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  3. Hello~ So… I found you from your husband’s cover of a Justin Timberlake song that was super badass and awesome. πŸ™‚ I went to his youtube page, found the song dedicated to you (subscribed, obviously), and here I am. I have read your posts and… wow.. your story is really wonderful… Your writing inspired me thank you for speaking out. I am 21 and this gives me so much hope…. thank you. BTW your husband’s music is divine and I know your kids are going to be awesome. πŸ™‚ Blessings from California. *sends prayer*

    Liked by 1 person

    1. Hi πŸ™‚ Thank you so much for following the trail to here. Adjust remembered has a facebook page too if you go there youll find my page πŸ™‚
      Thank you so much for your lovely words, I love getting messages like this because it means I am on the right path. ❀

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  4. I stumbled upon your blog and I just had to stop by and say your creative writing speaks to me. The part where you describe the platform and the vine allowing her to crawl up and escape each night… Just amazing. Im part of Keep me Safe where, with the help of Erin’s law, providing education in schools about how to speak out and spot child sexual abuse here in CA. Each month I’m creating a new image based on a story of a survivor. (My cover photo using mannequins will give you an idea here: http://www.facebook.com/rootstowillowsphotography. I’d love to create that image of the platform with the vine to share and tell your story if that would be something of meaning to you. If so I’d love to hear from you rootstowillows@gmail.com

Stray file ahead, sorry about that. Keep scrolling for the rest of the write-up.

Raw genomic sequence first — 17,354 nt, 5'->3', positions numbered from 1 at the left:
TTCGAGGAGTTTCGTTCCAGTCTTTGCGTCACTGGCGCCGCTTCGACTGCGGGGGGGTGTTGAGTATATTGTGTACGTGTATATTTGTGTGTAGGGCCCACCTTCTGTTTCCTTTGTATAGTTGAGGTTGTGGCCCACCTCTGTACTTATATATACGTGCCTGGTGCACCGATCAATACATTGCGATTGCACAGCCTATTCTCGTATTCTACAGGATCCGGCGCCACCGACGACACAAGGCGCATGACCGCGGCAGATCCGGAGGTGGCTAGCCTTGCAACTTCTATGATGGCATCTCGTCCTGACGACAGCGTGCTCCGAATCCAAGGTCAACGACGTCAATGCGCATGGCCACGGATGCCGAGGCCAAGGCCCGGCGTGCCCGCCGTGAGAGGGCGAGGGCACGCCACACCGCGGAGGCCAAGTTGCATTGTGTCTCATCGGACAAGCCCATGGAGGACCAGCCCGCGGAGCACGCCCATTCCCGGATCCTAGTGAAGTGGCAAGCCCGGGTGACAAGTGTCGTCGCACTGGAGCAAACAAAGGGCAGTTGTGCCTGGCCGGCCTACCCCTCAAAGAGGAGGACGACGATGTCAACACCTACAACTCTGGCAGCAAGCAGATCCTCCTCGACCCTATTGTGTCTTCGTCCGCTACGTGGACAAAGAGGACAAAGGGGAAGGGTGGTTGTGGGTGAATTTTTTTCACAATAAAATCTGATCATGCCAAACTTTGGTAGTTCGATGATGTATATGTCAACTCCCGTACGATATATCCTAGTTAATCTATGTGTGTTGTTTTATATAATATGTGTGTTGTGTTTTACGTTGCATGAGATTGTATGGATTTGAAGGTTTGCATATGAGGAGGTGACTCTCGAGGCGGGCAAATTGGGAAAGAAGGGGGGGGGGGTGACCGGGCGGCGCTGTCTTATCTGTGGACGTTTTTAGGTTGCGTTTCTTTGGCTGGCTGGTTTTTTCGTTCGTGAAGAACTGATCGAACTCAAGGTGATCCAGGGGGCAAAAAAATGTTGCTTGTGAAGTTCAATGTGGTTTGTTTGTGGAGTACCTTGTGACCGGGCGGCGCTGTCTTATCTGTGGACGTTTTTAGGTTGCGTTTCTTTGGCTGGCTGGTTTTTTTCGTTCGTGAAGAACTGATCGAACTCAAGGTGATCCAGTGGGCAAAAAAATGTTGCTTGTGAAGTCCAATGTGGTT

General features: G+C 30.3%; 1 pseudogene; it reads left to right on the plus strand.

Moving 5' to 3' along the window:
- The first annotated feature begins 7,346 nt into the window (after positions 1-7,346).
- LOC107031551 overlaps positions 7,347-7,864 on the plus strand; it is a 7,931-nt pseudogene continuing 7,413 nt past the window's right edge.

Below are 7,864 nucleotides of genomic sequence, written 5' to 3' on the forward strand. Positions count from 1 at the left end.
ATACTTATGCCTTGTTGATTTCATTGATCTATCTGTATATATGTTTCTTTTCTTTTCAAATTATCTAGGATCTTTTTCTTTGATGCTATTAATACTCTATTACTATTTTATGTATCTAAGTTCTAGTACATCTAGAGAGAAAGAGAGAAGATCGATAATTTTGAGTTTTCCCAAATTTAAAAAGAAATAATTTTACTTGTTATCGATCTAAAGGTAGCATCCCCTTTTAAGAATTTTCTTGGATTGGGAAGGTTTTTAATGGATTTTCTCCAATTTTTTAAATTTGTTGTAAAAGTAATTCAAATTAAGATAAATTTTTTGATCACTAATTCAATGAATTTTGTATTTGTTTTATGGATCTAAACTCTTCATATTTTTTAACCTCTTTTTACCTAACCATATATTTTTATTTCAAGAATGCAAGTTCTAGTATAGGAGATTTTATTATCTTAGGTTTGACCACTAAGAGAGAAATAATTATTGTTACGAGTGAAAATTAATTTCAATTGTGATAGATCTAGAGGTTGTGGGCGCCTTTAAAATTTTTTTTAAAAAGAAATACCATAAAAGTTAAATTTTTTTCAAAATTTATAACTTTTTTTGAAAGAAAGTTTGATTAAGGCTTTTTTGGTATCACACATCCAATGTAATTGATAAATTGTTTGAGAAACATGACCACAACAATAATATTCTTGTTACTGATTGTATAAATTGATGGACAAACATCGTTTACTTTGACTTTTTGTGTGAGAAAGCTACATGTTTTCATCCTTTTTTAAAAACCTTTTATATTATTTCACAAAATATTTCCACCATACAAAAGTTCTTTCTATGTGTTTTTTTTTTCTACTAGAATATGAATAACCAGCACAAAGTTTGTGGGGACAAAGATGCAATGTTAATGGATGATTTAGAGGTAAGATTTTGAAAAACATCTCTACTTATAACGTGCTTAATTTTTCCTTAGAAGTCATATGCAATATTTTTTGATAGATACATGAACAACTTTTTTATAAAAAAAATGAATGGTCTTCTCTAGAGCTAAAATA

Liked by 1 person

  5. Hi Antanika, I’ve found your blog through Restoring Hope. I found this quote somehow “The affects of their trauma will most certainly come back to haunt them, the only variable is when.” I’ve been trying to source the author to perhaps use it in a short film. All searches lead to your blog but I can’t seem to find it. Can you help? Amazing writing by the way.

    Vicki

    Liked by 1 person

    1. Hi Vicki, How odd, as I don’t know if I used that in my blog but you are right it all leads back here which I have no idea why! Have you asked the ladies at Restoring hope? otherwise
      I can message them and ask

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  6. Hello. I am wondering if you ever confronted your mother or your stepfather about the abuse? I think that speaking up to the abuser (and the enabler of the abuser- your own mother whose very sacred job it was to at least protect you) can be very empowering- something you could not do as a child but perhaps can do now, as an adult. I apologize if you have already answered this in a blog post!

    Liked by 2 people

    1. Hey πŸ™‚
      I have. I see my mum on a weekly basis. She has many regrets, she said she always warned me about stranger danger but never about what could happen to me in my own home. My mum drank a lot and did a lot of drugs so was oblivious to what was going on. And my step father, well he thinks we should just get over it because it was a long time ago . :/ one day I’ll confront him to his face maybe. But I doubt that I’ll get the outcome that I need.

      But thank you.

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      1. Thanks for answering my question! I am especially interested because I am about to attempt a conversation (2nd time) w/ a parent regarding them alienating me from my other parent. I also do not expect an apology or even acknowledgement of their part in this, but I have known for a long time that this is what i need to do anyway (and boy have I procrastinated- for decades!). But yes, I believe that we can sometimes find our needed outcomes w/out those conversations. Glad you are able to talk to your mum!

        Liked by 1 person

      2. Haha, yes that ole procrastination. I know it well.

        Sometimes its just the speaking about it to clear your head despite their reactions is worth the healing for yourself. You know. Good on you hey!